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Daemon
Posted: Friday, August 1, 2014 12:00:00 AM
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penchant

(noun) A definite liking; a strong inclination.

Synonyms: preference, taste, predilection

Usage: Our boss humored Bobby's penchant for playing jokes on people until he found himself on the receiving end of one such prank.
Robert Imgrat
Posted: Saturday, August 2, 2014 3:56:08 AM

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Location: South Dublin, Ireland
The stew tasted well: beef or ...
JUSTIN Excellence
Posted: Saturday, August 2, 2014 8:59:03 AM

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Location: Veinau, Baden-Wuerttemberg Region, Germany

Blame not my tears of penchant for my Princess that like a running tide have stranded this old bark upon a profitable shore.







über laboratorium dauernd zur Naturtreue
Fayme Rose
Posted: Saturday, August 2, 2014 11:08:35 AM
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I strongly feel that the star number of Officer Malone 23914 is a awesome penchant to celebrate the New York Police Department...and my age at 39 Dancing
TheParser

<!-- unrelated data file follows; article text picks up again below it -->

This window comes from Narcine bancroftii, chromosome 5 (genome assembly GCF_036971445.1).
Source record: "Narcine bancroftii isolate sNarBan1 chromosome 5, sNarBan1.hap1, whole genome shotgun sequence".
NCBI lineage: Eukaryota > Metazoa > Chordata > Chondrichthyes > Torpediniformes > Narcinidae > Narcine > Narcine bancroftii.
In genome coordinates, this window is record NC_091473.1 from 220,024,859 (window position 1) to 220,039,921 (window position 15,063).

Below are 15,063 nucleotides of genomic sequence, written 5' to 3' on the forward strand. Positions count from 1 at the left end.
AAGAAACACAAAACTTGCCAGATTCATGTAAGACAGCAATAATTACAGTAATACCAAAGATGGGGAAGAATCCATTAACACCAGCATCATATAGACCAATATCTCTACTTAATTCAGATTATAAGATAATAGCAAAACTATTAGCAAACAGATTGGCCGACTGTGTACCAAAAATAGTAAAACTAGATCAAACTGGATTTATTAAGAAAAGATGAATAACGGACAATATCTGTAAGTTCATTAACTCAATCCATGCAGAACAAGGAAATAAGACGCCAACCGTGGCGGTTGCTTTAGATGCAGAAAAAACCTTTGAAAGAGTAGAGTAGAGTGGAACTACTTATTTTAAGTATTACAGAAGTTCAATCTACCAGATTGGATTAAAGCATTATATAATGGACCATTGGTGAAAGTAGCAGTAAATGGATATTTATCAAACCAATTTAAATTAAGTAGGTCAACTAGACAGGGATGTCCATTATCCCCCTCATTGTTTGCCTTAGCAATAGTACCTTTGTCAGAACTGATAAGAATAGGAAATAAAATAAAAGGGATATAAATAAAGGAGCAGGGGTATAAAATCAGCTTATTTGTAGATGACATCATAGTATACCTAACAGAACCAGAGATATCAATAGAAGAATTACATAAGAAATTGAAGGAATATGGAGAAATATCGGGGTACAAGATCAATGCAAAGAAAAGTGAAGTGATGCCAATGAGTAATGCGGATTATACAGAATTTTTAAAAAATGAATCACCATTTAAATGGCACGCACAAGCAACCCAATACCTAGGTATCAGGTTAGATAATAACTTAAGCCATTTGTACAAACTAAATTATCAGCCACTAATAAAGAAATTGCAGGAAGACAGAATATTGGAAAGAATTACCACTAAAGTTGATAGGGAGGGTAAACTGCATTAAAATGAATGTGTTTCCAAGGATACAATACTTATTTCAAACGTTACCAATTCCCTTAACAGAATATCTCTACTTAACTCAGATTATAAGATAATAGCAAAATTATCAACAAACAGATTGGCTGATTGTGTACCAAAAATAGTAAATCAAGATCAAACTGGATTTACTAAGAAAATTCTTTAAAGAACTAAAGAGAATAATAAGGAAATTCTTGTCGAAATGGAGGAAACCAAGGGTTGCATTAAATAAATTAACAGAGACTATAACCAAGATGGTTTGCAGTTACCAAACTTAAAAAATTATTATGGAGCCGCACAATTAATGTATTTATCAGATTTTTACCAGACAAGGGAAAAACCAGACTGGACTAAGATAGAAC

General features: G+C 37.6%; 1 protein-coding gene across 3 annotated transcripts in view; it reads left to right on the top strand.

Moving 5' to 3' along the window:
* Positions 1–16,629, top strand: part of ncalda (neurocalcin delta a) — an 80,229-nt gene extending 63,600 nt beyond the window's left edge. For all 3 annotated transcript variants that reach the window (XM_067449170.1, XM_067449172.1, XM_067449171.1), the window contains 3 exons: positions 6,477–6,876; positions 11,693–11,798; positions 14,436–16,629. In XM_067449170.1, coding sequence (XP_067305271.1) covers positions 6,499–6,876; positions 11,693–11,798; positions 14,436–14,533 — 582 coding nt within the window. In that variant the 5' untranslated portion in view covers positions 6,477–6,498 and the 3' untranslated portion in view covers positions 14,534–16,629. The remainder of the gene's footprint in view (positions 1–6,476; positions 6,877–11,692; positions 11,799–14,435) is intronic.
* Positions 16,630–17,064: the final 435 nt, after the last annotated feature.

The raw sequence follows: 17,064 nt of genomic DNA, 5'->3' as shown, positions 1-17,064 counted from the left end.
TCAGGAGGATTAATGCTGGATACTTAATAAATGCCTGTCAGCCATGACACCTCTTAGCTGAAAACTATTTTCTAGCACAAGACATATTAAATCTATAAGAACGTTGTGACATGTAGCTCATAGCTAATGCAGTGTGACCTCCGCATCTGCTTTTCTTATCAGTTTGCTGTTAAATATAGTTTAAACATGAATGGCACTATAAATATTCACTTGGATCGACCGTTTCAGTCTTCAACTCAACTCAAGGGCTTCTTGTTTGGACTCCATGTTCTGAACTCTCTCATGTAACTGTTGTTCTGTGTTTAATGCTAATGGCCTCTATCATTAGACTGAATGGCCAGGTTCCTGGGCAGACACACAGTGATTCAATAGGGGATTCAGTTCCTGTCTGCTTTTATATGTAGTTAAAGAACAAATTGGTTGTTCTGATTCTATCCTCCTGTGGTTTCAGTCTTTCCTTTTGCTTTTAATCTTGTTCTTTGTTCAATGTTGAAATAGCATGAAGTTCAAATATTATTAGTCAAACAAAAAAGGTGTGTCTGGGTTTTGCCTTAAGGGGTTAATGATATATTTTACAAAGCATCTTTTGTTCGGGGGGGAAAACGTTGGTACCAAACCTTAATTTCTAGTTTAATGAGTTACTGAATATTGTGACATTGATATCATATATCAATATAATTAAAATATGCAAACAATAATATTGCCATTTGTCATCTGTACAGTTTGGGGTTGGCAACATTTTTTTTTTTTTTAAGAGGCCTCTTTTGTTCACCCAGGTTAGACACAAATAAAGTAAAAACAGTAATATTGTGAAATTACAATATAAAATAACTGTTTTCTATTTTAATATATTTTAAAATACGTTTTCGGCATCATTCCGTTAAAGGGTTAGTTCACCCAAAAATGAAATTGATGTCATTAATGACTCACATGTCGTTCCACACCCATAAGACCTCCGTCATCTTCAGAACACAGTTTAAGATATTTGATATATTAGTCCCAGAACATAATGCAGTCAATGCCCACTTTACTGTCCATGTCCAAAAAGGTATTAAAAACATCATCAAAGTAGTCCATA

Posted: Saturday, August 2, 2014 11:26:31 AM
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In my opinion, the human penchant for not keeping one's place is the root of all evil.
monamagda
Posted: Saturday, August 2, 2014 12:03:13 PM

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Word History: This Word is the present participle of French pencher "to incline" from Vulgar Latin pendicare, a variant of Classical Latin pendere "to hang". This root is also visible in other English words borrowed from Latin or French, such as depend, suspend, pendulum, and appendix—all things which hang in some sense. The original PIE root, (s)pen- "to draw out, stretch" had a Fickle S, that is to say, an initial S that appears in some Indo-European languages but not in others. Latin didn't keep it, but English did in words like spin and the name of one of the best spinners around, spider.


Breton tale from Saint-Cast illustrates their penchant for the fish shape.
"Legends & Romances of Brittany" by Lewis Spence
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